Burning the Quran?
During the long Labor Day weekend I had some extra time on my hands, so I looked at the religion section of the Houston Chronicle. One particular article that grabbed my attention was entitled, “Religious leaders decry plans for Quran burning.” This article reported on an interfaith symposium held at the Baitus Samee Mosque in northwest Houston.
If you are not aware of the situation, a church in Gainesville, Florida is planning a “Burn a Quran Day” on Sept. 11 at their church property. Of course, I wasn’t shocked to read that Muslim leaders were not pleased with the burning of their book anymore than I believe a Christian would approve of the burning of the Bible. I read the article because I was interested in the response of “religious leaders” and I was especially interested in the response of the Christian “leader.”
Now I do not know anything about the church in Gainesville, Florida and I know nothing about Reverend Terry Jones (the pastor). The article simply gave three quotes by Pastor Jones:
1. “Islam is a very oppressive religion, and the Quran is definitely a dangerous book.
2. “We want to send a clear message to radical Muslims, that in the U.S., we are not interested in shariah law and shariah courts. We have a Constitution, and we hope to uphold it.”
3. “The radical Muslims are not interested in dialogue or peace,” Jones said. “Their religion is so radical that they are willing to die for the cause, so our message has to be this radical in order for them to understand.”
Although I am not behind the idea of burning books, there is nothing in those three statements with which I would disagree. Islam is a very oppressive religion. We, the United States, are not interested in shariah courts and law. Radical Muslims ARE NOT interested in dialogue or peace. If we were uninformed concerning that last fact, I believe September 11th cleared that up for us.
As I stated before, I was really interested in the response from the members of the interfaith symposium and especially the Christian pastor. The first thing that caught my attention is that the article only quoted the Jewish and Christian leaders. The Jewish leader, Siger, stated:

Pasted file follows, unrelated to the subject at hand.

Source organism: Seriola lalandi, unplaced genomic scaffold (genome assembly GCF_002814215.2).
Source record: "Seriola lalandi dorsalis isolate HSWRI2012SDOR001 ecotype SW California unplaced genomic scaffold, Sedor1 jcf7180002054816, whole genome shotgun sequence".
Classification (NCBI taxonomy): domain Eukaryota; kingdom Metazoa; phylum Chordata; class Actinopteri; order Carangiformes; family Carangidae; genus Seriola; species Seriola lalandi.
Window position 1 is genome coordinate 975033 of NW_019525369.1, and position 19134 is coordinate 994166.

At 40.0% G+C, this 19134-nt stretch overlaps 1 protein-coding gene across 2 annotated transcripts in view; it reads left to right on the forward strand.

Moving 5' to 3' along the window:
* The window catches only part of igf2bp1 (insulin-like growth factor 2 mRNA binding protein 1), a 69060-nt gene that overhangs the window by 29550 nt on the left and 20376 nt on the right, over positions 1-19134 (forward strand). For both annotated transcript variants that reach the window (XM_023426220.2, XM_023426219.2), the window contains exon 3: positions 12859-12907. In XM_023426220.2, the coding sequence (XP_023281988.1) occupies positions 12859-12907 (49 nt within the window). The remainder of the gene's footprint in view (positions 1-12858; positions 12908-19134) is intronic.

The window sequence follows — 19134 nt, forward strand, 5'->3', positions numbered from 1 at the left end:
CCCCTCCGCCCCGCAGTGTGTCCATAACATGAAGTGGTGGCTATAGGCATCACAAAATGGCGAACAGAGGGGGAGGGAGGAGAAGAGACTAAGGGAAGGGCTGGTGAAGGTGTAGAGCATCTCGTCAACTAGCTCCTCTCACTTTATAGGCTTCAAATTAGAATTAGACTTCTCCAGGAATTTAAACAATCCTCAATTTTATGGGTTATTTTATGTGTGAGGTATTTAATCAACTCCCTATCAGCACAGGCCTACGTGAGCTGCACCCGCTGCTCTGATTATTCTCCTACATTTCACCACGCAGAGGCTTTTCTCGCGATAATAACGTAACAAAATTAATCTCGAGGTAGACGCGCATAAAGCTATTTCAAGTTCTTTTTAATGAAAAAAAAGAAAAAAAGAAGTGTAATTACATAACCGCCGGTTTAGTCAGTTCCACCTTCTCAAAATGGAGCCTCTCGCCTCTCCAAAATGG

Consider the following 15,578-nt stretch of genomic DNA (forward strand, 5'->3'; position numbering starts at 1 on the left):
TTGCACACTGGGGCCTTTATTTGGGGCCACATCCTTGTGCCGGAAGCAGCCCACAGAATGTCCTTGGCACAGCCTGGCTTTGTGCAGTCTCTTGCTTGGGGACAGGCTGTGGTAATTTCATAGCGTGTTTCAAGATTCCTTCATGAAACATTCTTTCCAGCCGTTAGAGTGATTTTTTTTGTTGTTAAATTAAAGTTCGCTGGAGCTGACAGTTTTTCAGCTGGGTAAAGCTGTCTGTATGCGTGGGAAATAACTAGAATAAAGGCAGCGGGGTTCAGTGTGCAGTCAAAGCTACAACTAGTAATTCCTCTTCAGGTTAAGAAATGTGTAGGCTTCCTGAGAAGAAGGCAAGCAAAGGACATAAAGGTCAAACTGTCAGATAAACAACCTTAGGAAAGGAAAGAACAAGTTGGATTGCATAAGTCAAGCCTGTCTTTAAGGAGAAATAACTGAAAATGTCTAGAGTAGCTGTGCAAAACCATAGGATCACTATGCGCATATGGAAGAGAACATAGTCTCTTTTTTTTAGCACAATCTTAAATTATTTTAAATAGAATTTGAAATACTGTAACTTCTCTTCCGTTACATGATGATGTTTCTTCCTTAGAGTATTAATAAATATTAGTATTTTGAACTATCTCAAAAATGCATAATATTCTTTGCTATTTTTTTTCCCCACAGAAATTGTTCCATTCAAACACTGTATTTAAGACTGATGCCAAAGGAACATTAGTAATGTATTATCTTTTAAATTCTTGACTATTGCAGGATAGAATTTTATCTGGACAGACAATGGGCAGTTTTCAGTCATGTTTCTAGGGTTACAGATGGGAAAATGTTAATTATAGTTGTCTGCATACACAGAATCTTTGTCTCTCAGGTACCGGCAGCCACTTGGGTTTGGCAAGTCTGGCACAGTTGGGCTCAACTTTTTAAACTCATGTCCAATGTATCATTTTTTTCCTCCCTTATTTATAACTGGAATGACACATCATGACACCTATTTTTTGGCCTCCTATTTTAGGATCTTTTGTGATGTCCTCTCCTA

“The Jews, particularly, are very familiar with book burnings,” Siger said. “First they burn books, then they burn people.”
My first question is, “Who is “they?” If “they” is referring to Nazi’s, then he is correct. If “they” is referring to people in Gainseville, then one is insinuating quite a large leap. It is an assumption to state that ”burning books” is the first step down a path towards burning people. I realize that it has happened in the past, but that does not mean this group would follow suit. If my memory serves me well, the Muslim group that attack the U.S. skipped the burning of books and went directly to burning American people.
Pastor Dale Inman, the Christian leader, said,
“Not only will the burnings cause hate, but the event also goes against biblical teachings. “The words of the Bible says that ‘All men shall know whom are my disciples because of your love, one for another,’ and I don’t find burning the Quran a way of promoting friendship and unity amongst people,”
Several questions come to mind. Does it violate the Bible for the Christians to burn the Quran? Is it loving to serve on interfaith panels with Hindus, Buddhist, Jewish, Sikh, Zoroastrian, and Muslim clergy? Is it loving to never confront those who reject the truth of the Gospel with the truth of Jesus Christ? Is it loving to never speak of the lies of Satan that reside in religious texts of other faiths?
I agree 100% that burning the Quran does not lend itself to starting a conversation and I am not suggesting that it is loving . . . but I will also state that serving on interfaith symposiums which promote the respect and honoring of ALL religious scriptures does not appear loving either. We are to love people, but nowhere in scripture does it promote, command, or require that I respect and honor scriptures of all religions. I will not take time to list all the religious and/or sacred books utilized by world religions, but I will say this . . . “Apart from the Bible, they are false and not of God.” The damage these religious books have done is incalculable. Christians are to be tolerant of other religions, but never . . . never can we accept religious books as equal in validity as the Bible. The Bible is God breathed and given to us by the King of kings and Lord of lords.
I have witnessed the lack of courage by Christian leaders to stand up and say, “The Quran is a false book and the Muslim faith a false religion.” I have witnessed Christian leaders state that it was loving to withhold truth in order to not offend, and yet; scripture is clear that the Gospel is offensive to those who are perishing. (2 Corinthians 2:15-16) The problem with burning the Quran is that the act of burning the book is offensive rather than the Gospel. The problem of honoring or respecting other religious scripture is that it removes the exclusiveness of the gospel.
I am curious. We know that Jesus constantly had to deal with the Jews. God chose them as His people and through the Jews, God gave us the Bible. Was Jesus unloving when he said this to the Jewish people who rejected him?